The palm shot is incredible, Sally! You always have something interesting to share. 🙂 🙂

  16. Su Leslie says:

    I love this image Sally. It has a similar effect on me as it does you. I feel caught up in the thread that connects the micro and the macro: the small details of an individual life with the landscape of all nature.

    • Su, your response makes me aware of the benefits of the blogging life. We meet people who are interconnected with us and yet would never ever meet otherwise. I’m humbled by your response. Thanks so much.

      • Su Leslie says:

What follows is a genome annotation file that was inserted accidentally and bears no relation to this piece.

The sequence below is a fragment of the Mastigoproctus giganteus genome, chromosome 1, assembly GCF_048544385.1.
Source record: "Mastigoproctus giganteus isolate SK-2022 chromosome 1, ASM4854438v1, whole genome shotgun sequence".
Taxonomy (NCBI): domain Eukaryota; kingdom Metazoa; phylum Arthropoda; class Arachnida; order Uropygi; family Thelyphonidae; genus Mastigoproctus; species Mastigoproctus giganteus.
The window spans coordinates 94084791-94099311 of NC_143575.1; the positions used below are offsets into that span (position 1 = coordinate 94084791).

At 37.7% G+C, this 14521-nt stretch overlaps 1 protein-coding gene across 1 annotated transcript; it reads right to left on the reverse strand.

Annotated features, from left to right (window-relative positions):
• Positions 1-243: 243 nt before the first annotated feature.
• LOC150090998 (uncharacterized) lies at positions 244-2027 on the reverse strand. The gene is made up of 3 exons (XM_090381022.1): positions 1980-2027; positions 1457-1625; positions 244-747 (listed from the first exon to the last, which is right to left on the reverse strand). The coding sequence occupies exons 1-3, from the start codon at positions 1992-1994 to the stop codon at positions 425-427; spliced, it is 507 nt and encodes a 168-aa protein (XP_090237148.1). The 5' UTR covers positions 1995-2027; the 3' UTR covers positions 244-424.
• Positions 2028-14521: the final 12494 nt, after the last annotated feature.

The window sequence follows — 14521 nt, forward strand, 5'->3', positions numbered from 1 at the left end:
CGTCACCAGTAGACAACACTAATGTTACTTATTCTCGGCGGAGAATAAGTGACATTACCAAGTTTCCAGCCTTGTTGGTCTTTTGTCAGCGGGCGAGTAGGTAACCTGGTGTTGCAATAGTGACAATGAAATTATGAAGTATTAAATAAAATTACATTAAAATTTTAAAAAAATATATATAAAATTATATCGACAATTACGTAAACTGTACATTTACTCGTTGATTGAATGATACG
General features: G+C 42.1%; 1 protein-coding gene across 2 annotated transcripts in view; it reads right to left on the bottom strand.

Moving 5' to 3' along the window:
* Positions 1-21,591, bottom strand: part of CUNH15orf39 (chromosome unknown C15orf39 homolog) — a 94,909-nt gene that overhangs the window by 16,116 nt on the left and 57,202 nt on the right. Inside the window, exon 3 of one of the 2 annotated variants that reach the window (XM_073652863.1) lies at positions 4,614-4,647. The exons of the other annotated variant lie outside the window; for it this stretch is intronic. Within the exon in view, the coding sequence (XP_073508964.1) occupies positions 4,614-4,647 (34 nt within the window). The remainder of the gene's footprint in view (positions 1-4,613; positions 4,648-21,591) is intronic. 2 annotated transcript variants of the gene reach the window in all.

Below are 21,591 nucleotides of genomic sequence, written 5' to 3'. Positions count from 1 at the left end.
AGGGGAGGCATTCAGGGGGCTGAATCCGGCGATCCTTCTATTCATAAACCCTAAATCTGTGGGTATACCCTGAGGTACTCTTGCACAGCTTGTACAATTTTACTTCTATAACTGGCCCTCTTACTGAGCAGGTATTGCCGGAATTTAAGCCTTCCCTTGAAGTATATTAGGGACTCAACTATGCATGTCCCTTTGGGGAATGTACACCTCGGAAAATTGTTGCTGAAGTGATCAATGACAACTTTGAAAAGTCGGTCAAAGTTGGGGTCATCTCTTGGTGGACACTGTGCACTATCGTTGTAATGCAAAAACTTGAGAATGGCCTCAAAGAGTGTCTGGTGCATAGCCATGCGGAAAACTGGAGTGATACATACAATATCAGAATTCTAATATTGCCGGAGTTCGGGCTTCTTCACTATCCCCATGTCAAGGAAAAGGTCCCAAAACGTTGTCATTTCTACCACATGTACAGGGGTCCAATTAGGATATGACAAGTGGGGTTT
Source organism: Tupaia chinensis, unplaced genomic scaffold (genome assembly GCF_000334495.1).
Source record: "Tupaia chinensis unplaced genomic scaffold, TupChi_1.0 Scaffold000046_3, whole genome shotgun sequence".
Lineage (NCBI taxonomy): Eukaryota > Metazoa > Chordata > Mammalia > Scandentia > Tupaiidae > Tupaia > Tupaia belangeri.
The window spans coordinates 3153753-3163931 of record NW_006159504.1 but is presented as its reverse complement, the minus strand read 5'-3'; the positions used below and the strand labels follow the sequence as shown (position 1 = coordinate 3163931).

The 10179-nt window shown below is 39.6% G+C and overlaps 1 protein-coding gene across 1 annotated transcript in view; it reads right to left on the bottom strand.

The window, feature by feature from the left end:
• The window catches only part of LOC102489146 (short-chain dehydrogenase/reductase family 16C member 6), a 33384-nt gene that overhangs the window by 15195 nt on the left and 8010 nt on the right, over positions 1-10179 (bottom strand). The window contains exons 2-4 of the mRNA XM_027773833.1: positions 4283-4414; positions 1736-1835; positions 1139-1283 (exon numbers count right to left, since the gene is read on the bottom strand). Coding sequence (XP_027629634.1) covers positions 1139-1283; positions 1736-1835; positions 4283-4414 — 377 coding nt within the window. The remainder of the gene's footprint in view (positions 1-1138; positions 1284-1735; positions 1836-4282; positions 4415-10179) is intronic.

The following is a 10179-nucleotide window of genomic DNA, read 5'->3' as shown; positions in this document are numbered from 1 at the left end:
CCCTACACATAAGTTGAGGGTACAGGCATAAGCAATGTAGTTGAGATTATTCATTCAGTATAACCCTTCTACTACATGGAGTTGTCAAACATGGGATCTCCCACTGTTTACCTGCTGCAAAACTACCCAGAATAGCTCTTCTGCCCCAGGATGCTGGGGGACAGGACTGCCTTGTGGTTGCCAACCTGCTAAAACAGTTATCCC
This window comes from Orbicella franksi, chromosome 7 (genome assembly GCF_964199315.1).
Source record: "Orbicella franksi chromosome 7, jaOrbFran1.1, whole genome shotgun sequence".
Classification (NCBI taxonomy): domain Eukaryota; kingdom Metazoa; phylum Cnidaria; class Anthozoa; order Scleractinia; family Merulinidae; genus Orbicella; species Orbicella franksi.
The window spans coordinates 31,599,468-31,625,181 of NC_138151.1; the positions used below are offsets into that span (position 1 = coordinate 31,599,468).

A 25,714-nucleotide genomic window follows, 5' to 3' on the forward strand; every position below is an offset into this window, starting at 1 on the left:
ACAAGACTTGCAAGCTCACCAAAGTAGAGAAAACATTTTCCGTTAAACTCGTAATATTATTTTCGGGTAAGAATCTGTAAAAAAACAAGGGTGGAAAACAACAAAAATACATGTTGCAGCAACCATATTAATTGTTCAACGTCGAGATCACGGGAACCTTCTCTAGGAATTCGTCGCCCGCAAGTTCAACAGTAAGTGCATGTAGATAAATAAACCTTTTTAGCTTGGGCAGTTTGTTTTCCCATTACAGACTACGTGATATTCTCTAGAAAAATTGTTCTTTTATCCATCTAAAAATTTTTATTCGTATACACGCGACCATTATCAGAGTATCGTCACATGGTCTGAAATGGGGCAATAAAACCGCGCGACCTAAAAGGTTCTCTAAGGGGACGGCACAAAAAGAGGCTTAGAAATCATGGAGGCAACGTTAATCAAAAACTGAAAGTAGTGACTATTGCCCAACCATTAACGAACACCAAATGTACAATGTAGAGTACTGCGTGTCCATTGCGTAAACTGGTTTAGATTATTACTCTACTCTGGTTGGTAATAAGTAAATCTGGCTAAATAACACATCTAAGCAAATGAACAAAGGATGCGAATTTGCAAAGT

Thank you so much Sally. You are right; so much of my photographic practice has been informed by your work, and by others’ work that you’ve referenced. The connection that means that your ideas speak to me is quite strong. For that I am very grateful.

      • Su, I’m grateful for our connection. I’m humbled by your comment.

  17. Ah, wonderful montage, Sally, calling to mind the many roads and unexpected turns of life! Love Joel Sartore’s photos. A true statement: “When we save species, we’re actually saving ourselves.”

  18. Lignum Draco says:

    The photomontage made me think of a roadmap as well, ordered and chaotic at the same time. Quite appropriate for the age of uncertainty. (I was reading about Mr Pruitt in the local paper here.)